Two days after the killing of photojournalist Gene Boyd Lumawag, a Bombo Radio station manager in Kalibo, Aklan, was shot last night. NUJP chair Inday Varona released this statement:
The National Union of Journalists of the Philippines (NUJP) strongly condemns the senseless shooting last night (November 13) of Bombo Boy Hinolan, station manager of DYIN Bombo Radyo Kalibo and anchor of the Bombohanay big time.
Hinolan is a legitimate member of the broadcast industry and popular for his hard-hitting commentaries. The attack on our colleague was a direct assault on press freedom.
That Hinolan was shot just two days after photojournalist Gene Boyd Lumawag was murdered in Jolo only highlights the increasingly dangerous situation faced by journalists in the Philippines.
The NUJP demands a speedy and fair investigation by police authorities and urges all tri-media colleagues in Aklan and Panay island to unite in fighting all those who seek to silence the Press.
NUJP’s members are praying that Boy survives this crisis. We urge all citizens who value press freedom to pray for Boy and join journalists’ crusade to halt the violence against media practitioners. We hope the public does not forget that escalating attacks against journalists are precursors of greater violence in the public realm.
Despite the government’s claims on upholding press freedom, nine journalists have been killed this year, two more than the country’s previous record of seven media practitioners killed in 2003.
The Philippines is second only to Iraq, a war-torn nation, in having the most number of journalists murdered. Aside from killings, journalists across the nation have been threatened.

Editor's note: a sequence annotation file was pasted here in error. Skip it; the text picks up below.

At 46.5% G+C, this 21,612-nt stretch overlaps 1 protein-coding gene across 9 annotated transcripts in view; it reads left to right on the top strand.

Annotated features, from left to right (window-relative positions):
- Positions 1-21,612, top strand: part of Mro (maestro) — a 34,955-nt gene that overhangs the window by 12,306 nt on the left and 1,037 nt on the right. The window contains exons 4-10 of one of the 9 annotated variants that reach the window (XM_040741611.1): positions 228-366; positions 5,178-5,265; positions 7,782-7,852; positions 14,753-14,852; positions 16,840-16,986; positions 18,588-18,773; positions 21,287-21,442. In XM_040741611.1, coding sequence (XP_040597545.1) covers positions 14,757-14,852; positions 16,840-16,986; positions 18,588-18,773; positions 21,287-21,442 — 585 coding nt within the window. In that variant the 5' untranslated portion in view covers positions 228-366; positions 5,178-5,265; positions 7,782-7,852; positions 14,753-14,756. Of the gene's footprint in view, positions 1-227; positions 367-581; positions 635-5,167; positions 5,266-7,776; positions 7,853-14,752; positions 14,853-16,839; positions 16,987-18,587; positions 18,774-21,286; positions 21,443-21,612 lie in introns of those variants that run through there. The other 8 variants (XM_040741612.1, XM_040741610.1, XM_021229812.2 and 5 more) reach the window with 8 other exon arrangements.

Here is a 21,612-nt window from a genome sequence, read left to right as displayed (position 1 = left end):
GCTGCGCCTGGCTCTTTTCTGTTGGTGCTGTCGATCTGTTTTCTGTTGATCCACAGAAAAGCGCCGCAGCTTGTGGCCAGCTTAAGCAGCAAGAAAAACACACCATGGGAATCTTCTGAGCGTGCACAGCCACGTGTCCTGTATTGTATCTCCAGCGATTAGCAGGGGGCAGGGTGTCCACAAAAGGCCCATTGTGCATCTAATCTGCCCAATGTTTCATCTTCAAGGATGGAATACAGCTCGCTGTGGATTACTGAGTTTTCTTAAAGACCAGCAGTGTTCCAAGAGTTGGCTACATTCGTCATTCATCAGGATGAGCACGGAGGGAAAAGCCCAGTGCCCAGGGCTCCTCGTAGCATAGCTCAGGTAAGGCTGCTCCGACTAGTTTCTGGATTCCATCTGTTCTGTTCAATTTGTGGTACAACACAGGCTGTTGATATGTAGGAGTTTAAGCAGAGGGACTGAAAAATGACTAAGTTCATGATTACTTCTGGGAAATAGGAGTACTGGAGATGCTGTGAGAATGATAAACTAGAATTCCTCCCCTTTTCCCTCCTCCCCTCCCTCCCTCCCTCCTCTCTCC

Mindanews also reported another threat incident against newsmen, just a day before Gene’s death. Reporter Jeoffrey Maitem said soldiers threatened ABS-CBN reporter Paul Palacio and his cameraman Loloy Cagayan with bursts of gunfire while the latter were covering an alleged collection of “toll fees” among dump trucks drivers hauling aggregates at the quarry site near at the headquarters of the Army’s Sixth Infantry Division in Datu Odin Sinsuat, Maguindanao.
Across the country, radio stations have also been threatened with closure by authorities displease over hard-hitting reports. The Bombo chain has suffered closure in Cagayan and Isabela. Other radio stations in Mindanao and Luzon also operate under the same threat.
While government officials express sympathy for journalists under threat, their pronouncements only encourage attacks against media practitioners. Whenever the government is faced with crisis, it is apt to blame media. Thus, we have officials, ranging from former chief of staff Narciso Abaya to Labor Secretary Patricia Sto. Tomas haranguing journalists for government woes, never mind that these problems stemmed from corruption or negligence and failed policies by
Press freedom is directly linked to other basic rights like the right to freedom of expression and organization, and the right to be safe from torture, extra-judicial killing, and detention. This country’s history has shown that when criminals, in and out of government, step up attacks on press freedom, greater assaults on civil liberties are sure to follow. >
When will these attacls against journalists stop?